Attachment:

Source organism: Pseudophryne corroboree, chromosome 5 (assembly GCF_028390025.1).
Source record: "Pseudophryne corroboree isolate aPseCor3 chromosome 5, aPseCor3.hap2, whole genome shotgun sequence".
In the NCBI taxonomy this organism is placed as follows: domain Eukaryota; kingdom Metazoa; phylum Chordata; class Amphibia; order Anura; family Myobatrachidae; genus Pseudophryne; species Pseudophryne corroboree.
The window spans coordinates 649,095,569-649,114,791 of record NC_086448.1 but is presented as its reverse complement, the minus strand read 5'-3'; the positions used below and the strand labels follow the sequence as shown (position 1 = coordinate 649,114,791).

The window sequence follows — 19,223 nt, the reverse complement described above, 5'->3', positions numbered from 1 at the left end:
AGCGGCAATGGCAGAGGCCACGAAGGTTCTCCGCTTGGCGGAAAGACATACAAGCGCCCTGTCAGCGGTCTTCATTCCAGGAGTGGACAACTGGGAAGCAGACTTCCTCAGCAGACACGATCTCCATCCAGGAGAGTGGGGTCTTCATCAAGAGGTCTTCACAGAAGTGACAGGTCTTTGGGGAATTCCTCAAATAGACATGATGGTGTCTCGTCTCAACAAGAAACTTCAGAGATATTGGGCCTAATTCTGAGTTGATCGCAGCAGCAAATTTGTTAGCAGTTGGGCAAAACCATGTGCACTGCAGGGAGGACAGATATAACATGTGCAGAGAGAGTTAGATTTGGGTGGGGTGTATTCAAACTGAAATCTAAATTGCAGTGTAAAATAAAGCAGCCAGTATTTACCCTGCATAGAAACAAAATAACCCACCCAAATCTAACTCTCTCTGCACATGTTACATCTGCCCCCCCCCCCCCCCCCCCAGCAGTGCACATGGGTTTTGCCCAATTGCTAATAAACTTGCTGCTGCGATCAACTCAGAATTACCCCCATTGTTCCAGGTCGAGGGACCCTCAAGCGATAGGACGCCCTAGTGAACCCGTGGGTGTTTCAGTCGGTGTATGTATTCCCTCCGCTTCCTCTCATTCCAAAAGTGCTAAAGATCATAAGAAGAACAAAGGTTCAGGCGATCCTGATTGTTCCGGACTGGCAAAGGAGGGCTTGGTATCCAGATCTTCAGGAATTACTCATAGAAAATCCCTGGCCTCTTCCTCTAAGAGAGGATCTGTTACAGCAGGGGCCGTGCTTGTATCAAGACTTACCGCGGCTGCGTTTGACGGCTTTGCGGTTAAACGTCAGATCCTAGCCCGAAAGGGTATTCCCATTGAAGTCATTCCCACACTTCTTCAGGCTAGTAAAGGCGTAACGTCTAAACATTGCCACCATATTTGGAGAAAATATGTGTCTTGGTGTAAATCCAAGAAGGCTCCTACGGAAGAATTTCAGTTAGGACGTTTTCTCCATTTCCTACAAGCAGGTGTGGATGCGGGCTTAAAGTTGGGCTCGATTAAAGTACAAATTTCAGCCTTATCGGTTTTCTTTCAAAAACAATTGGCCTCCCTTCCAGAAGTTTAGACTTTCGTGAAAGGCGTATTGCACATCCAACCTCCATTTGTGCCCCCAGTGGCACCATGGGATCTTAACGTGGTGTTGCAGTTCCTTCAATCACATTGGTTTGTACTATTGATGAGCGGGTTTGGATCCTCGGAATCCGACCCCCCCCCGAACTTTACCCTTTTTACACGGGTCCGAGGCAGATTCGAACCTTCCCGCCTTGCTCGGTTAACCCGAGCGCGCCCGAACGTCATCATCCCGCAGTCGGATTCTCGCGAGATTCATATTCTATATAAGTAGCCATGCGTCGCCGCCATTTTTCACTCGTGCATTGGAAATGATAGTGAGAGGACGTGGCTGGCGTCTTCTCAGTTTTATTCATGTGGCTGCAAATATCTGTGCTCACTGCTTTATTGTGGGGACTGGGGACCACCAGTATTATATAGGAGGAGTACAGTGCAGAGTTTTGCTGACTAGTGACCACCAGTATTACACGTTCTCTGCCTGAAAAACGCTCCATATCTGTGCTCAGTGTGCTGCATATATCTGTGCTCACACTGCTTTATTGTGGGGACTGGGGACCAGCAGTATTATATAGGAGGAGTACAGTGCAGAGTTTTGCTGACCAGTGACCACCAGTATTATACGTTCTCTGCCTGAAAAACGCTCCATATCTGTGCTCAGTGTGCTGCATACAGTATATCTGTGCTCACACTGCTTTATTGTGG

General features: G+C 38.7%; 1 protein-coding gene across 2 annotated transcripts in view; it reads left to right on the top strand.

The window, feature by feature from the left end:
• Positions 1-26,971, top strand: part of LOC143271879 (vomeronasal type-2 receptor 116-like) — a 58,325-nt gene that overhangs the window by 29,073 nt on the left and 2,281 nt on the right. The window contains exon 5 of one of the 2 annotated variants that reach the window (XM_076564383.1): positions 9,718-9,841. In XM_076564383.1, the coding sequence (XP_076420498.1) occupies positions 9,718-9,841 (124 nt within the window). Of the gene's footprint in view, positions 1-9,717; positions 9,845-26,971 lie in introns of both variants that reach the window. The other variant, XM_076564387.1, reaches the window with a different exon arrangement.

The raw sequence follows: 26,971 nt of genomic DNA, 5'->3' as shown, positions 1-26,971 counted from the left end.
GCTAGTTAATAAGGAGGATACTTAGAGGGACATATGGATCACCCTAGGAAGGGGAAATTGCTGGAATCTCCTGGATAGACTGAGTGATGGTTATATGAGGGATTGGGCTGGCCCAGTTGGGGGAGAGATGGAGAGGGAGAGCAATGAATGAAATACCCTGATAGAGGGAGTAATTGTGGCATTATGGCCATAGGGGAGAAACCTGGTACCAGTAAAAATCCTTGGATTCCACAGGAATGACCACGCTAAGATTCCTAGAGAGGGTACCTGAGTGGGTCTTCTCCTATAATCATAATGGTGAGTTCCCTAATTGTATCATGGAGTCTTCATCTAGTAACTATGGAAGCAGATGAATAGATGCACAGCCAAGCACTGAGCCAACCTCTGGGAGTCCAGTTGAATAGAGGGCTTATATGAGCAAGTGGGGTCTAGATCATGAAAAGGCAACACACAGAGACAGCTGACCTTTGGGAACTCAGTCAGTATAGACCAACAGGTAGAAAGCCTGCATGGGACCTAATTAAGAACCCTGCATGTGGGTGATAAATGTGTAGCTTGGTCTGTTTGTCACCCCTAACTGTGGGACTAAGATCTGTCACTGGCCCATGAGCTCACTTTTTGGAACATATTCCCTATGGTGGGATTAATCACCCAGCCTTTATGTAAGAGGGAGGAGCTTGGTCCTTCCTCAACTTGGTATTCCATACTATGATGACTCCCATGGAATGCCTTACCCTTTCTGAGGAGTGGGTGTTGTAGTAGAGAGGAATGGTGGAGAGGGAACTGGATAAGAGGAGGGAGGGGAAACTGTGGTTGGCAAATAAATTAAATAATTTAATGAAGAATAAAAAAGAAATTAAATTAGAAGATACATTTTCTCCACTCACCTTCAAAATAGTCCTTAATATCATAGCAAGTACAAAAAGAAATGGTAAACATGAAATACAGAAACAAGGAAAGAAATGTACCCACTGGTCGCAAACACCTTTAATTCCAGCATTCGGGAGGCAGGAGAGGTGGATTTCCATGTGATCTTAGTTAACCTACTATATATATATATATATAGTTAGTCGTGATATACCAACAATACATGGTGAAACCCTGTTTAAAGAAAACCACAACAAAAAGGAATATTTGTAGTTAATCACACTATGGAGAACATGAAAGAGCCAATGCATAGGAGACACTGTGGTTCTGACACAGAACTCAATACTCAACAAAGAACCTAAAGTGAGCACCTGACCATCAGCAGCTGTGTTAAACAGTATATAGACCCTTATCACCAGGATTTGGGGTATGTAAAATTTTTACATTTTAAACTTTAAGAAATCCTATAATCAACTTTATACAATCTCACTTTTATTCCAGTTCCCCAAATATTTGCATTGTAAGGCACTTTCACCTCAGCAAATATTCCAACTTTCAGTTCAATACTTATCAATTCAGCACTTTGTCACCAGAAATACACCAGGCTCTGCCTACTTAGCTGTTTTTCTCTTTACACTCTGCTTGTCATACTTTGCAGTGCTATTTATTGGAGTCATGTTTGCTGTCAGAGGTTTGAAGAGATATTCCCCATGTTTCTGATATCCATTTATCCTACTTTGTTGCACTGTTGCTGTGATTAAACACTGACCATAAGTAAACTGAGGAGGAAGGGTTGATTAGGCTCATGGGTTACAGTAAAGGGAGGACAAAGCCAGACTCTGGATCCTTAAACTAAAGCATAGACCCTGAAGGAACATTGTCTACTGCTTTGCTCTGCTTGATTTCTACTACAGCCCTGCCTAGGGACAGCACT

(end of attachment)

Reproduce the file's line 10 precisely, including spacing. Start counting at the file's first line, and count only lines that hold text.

The raw sequence follows: 26,971 nt of genomic DNA, 5'->3' as shown, positions 1-26,971 counted from the left end.